Seizures or convulsions Seizures can look like a twitch or uncontrollable shaking and can last from less than a minute to several minutes.  Some of the causes of seizures are: epilepsy, eating poison, liver or kidney disease, low or high blood sugar, strokes, or other conditions.  When the seizure stops they usually appear confused and unsteady.  Call your veterinarian right away to have him evaluated.  Some dogs may need to take medication to help control the seizures.  Your professional pet sitter will be able to administer medication while you are away and to notice any seizures and let you and your veterinarian know what transpired. 
 
Blood in urine or stool  If you notice your cat litter box has any blood in urine or stool, or if you notice blood in urine or stool of your dog, contact your veterinarian right away. There are many illnesses that may be causing this and it is best to get your pet evaluated and treated as soon as possible.  Your Professional Pet Sitter monitors your pet’s stools for any sign of illness.
 
Not eating for 1-2 days Because loss of appetite in dogs or cats can indicate illness, it is important to seek veterinary care if you notice changes in your pet’s eating habits, especially if your dog usually gobbles up their food & suddenly does not eat.  We have noticed in our pet sitting service that some pets may not eat the first day or possibly, the second day their owners are away.  We also know of various methods that may help your pet to eat.  At Kelly’s Pet Sitting, we ask if your pet normally nibbles or gobbles their food so we can maintain records of how your pet is eating.  That way, we can keep you informed and seek veterinary care if needed. We send daily updates to let you know how your pet is doing for your peace of mind.
 
Inability or painful urination and defecation There are many causes of inability or painful urination or defecation.  The treatment might be as simple as feeding a high fiber diet, giving plenty of water and laxatives as prescribed by your vet.  But it could be something more serious.  Get to know your pet’s normal pee & poop schedules so you can determine what is normal for your pet.  When you hire Kelly’s Pet Sitting to care for your pets, we always monitor your pet’s elimination and look for any signs of abnormality so we can alert the pet parent and take your pet to your veterinarian if indicated.
 
Unexpected weight loss or weight gain If you are feeding a regular, healthy diet to your pet that is appropriate to their breed, activity level, and size and suddenly your pet has an unexpected weight loss or gain, it is imperative that you take your pet for an exam with your veterinarian.  There are many causes for this ranging from thyroid disorders to diabetes, and many others. Your vet will let you know what diet and/or meds your pet may need in order to maintain their weight and health.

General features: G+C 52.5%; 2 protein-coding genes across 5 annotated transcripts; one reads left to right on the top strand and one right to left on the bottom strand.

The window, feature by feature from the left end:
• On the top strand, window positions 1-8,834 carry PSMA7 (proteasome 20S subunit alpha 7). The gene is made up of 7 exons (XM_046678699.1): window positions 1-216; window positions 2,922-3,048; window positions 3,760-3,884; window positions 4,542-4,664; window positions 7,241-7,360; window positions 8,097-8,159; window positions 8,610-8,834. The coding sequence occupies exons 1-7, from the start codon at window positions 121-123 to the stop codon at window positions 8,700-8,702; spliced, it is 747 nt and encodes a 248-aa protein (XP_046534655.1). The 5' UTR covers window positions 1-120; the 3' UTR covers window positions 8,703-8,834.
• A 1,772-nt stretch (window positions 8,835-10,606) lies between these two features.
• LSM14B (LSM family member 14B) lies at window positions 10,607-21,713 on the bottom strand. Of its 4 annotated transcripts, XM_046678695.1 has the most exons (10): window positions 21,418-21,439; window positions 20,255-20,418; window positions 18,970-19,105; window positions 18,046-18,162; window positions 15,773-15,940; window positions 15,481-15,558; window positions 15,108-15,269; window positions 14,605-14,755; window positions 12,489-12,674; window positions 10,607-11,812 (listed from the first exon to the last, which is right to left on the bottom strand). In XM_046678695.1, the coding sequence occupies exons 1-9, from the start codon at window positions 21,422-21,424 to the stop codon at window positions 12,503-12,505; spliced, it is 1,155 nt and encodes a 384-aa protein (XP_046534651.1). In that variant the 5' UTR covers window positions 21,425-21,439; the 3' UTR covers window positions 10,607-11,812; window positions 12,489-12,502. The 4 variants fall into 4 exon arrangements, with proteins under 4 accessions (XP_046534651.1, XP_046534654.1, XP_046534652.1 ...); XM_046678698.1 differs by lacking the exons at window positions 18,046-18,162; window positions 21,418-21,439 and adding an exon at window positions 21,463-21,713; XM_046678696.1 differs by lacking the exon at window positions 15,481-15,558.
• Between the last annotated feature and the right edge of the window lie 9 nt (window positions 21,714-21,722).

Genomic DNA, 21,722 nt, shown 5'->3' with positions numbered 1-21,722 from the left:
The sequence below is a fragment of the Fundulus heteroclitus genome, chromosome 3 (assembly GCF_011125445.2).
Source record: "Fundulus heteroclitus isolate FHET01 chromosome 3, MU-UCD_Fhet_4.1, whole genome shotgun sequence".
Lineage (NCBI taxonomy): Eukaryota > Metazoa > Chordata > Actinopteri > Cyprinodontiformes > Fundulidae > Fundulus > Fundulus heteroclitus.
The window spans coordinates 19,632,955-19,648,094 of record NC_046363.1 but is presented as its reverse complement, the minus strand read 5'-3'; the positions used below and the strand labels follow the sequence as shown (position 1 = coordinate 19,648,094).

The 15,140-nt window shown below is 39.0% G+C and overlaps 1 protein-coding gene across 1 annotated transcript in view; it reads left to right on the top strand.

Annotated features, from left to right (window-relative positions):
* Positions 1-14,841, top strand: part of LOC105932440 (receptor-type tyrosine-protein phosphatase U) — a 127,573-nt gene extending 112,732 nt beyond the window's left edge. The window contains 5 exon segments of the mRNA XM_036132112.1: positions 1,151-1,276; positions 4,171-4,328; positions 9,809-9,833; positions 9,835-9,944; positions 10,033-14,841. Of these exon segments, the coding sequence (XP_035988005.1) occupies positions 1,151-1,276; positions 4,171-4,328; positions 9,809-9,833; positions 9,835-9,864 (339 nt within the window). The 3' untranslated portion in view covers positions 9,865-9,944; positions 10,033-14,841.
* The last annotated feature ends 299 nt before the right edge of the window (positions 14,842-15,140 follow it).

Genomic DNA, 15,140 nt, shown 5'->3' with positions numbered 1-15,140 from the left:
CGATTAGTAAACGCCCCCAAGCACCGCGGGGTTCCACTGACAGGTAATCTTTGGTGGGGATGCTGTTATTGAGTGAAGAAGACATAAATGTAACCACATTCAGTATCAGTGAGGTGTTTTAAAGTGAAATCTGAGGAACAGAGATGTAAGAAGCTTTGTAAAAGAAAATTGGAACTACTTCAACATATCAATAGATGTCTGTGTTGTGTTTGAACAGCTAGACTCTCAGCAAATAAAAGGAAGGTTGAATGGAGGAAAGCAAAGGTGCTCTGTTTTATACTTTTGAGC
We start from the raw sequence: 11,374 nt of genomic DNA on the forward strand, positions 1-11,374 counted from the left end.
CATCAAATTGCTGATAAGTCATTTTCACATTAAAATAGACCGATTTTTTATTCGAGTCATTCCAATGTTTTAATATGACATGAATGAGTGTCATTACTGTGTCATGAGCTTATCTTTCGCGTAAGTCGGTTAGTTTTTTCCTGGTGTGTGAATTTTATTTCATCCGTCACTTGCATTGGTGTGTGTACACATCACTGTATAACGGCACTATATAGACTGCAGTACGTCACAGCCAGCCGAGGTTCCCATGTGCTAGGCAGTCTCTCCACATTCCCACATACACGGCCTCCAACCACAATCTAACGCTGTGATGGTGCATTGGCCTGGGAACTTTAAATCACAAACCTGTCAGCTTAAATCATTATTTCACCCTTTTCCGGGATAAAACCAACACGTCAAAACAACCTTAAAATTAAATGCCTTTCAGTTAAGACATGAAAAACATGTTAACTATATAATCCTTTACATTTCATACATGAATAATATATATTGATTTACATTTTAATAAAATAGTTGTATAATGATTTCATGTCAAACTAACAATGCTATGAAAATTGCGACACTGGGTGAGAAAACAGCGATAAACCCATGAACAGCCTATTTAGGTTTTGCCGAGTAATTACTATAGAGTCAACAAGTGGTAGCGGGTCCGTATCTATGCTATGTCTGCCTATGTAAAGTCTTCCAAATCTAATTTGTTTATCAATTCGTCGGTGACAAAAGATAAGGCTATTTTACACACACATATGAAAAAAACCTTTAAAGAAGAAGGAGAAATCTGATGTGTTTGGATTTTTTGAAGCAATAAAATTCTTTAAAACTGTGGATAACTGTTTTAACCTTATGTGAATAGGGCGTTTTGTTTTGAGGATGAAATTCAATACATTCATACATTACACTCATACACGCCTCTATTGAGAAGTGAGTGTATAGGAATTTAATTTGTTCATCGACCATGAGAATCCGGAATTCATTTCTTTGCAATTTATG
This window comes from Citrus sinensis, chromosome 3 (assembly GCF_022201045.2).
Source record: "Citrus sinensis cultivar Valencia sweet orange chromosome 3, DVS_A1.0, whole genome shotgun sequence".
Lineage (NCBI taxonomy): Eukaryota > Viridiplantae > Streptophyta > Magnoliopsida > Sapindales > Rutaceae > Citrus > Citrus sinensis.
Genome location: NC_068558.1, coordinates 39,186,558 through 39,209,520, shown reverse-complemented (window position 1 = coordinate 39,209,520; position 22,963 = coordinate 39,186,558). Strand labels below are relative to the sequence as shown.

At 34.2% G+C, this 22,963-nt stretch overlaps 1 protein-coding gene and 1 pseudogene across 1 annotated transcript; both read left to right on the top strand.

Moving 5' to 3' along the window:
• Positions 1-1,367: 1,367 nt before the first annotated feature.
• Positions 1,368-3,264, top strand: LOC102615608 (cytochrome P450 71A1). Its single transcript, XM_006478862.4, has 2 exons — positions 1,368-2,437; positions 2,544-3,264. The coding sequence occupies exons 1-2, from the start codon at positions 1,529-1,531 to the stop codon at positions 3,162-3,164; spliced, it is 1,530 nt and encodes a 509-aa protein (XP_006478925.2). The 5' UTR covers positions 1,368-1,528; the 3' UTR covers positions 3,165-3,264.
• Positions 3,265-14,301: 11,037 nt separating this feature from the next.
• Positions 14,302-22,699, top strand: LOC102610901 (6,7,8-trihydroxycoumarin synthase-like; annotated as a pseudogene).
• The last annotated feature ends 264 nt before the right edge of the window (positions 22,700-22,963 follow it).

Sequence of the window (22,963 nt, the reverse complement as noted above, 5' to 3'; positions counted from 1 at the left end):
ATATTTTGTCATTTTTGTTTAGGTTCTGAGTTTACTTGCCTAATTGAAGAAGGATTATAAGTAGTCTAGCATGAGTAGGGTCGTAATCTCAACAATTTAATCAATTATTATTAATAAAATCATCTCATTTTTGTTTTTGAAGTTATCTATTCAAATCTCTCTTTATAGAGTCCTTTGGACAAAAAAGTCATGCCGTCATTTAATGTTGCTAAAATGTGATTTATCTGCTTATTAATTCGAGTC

Increases in water drinking or urination or accidents in the house If you notice your pet drinking more water than is normal for them, or suddenly having accidents in the house with a house-trained dog, this can signal a lot of potential problems. For cats that are suddenly urinating outside of their litter box, this could be a symptom of a urinary tract infection, or other problem.  Excessive water intake and urination could be a sign of diabetes, kidney disease or other problem in your pet.  Please have your pet evaluated by your veterinarian, who will provide treatment. 
 
Weakness or collapse  In hot weather, heat stroke is a definite possibility. Pets can get dehydrated quickly, so give them plenty of water if it is hot outdoors.  And keep them in a shady place out of the sun and be careful not to over-exercise them in the heat.  Keep them indoors when it is extremely hot.  Be especially careful with brachycephalic dogs (dogs with short noses) such as pugs, boxers, or any dog with a short snout, etc.) as they cannot breathe as easily as other dogs. If your dog should show signs of weakness or collapse, contact your veterinarian immediately.
 
Red or painful eyes and/or loss of vision Examine your dog and cat eyes and lids for signs of redness, discharge, cloudiness or change in eye color.  Be sure to protect your dog’s eyes from shampoo during bathing and please drive with your dog’s head inside of the vehicle, as debris or insects, as well as the wind drying out their eyes, can cause injury. If you notice your pet bumping into things, have your veterinarian do an exam.  They may have cataracts or other eye problems affecting their vision.
 
Tumors or lumps  You may be snuggled up with your canine buddy, and all of a sudden, you notice a lump. Before you freak out that it may be cancer, realize that most lumps are fatty tumors, and are more common in older pets.  Often these are benign, meaning not cancerous.  Fewer than half of lumps and bumps you find on a dog are malignant, or cancerous.  Still, it is best to let your vet evaluate the lump to determine if it is nothing to worry about or something that needs to be further evaluated.